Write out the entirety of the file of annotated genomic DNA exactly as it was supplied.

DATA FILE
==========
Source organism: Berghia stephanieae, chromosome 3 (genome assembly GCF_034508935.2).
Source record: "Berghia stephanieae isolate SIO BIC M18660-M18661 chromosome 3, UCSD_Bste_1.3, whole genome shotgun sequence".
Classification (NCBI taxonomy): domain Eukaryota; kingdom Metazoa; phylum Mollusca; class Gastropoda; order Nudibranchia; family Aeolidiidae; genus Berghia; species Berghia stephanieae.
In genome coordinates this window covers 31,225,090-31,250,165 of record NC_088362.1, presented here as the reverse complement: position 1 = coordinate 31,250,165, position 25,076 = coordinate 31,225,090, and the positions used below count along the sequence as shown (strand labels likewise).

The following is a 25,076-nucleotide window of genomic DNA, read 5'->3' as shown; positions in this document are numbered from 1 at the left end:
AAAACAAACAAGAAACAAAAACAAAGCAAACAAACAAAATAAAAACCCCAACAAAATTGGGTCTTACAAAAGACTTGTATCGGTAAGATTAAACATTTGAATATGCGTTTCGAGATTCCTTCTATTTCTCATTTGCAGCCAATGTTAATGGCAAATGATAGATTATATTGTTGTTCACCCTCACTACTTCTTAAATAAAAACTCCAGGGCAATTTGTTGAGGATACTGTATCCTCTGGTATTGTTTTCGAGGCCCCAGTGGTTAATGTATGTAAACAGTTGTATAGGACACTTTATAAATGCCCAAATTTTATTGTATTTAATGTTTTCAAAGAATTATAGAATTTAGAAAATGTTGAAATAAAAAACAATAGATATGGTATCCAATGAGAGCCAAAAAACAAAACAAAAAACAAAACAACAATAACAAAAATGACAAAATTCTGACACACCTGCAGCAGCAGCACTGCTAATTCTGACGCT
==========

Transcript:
Source organism: Berghia stephanieae, chromosome 3 (genome assembly GCF_034508935.2).
Source record: "Berghia stephanieae isolate SIO BIC M18660-M18661 chromosome 3, UCSD_Bste_1.3, whole genome shotgun sequence".
Classification (NCBI taxonomy): domain Eukaryota; kingdom Metazoa; phylum Mollusca; class Gastropoda; order Nudibranchia; family Aeolidiidae; genus Berghia; species Berghia stephanieae.
In genome coordinates this window covers 31,225,090-31,250,165 of record NC_088362.1, presented here as the reverse complement: position 1 = coordinate 31,250,165, position 25,076 = coordinate 31,225,090, and the positions used below count along the sequence as shown (strand labels likewise).

The following is a 25,076-nucleotide window of genomic DNA, read 5'->3' as shown; positions in this document are numbered from 1 at the left end:
AAAACAAACAAGAAACAAAAACAAAGCAAACAAACAAAATAAAAACCCCAACAAAATTGGGTCTTACAAAAGACTTGTATCGGTAAGATTAAACATTTGAATATGCGTTTCGAGATTCCTTCTATTTCTCATTTGCAGCCAATGTTAATGGCAAATGATAGATTATATTGTTGTTCACCCTCACTACTTCTTAAATAAAAACTCCAGGGCAATTTGTTGAGGATACTGTATCCTCTGGTATTGTTTTCGAGGCCCCAGTGGTTAATGTATGTAAACAGTTGTATAGGACACTTTATAAATGCCCAAATTTTATTGTATTTAATGTTTTCAAAGAATTATAGAATTTAGAAAATGTTGAAATAAAAAACAATAGATATGGTATCCAATGAGAGCCAAAAAACAAAACAAAAAACAAAACAACAATAACAAAAATGACAAAATTCTGACACACCTGCAGCAGCAGCACTGCTAATTCTGACGCT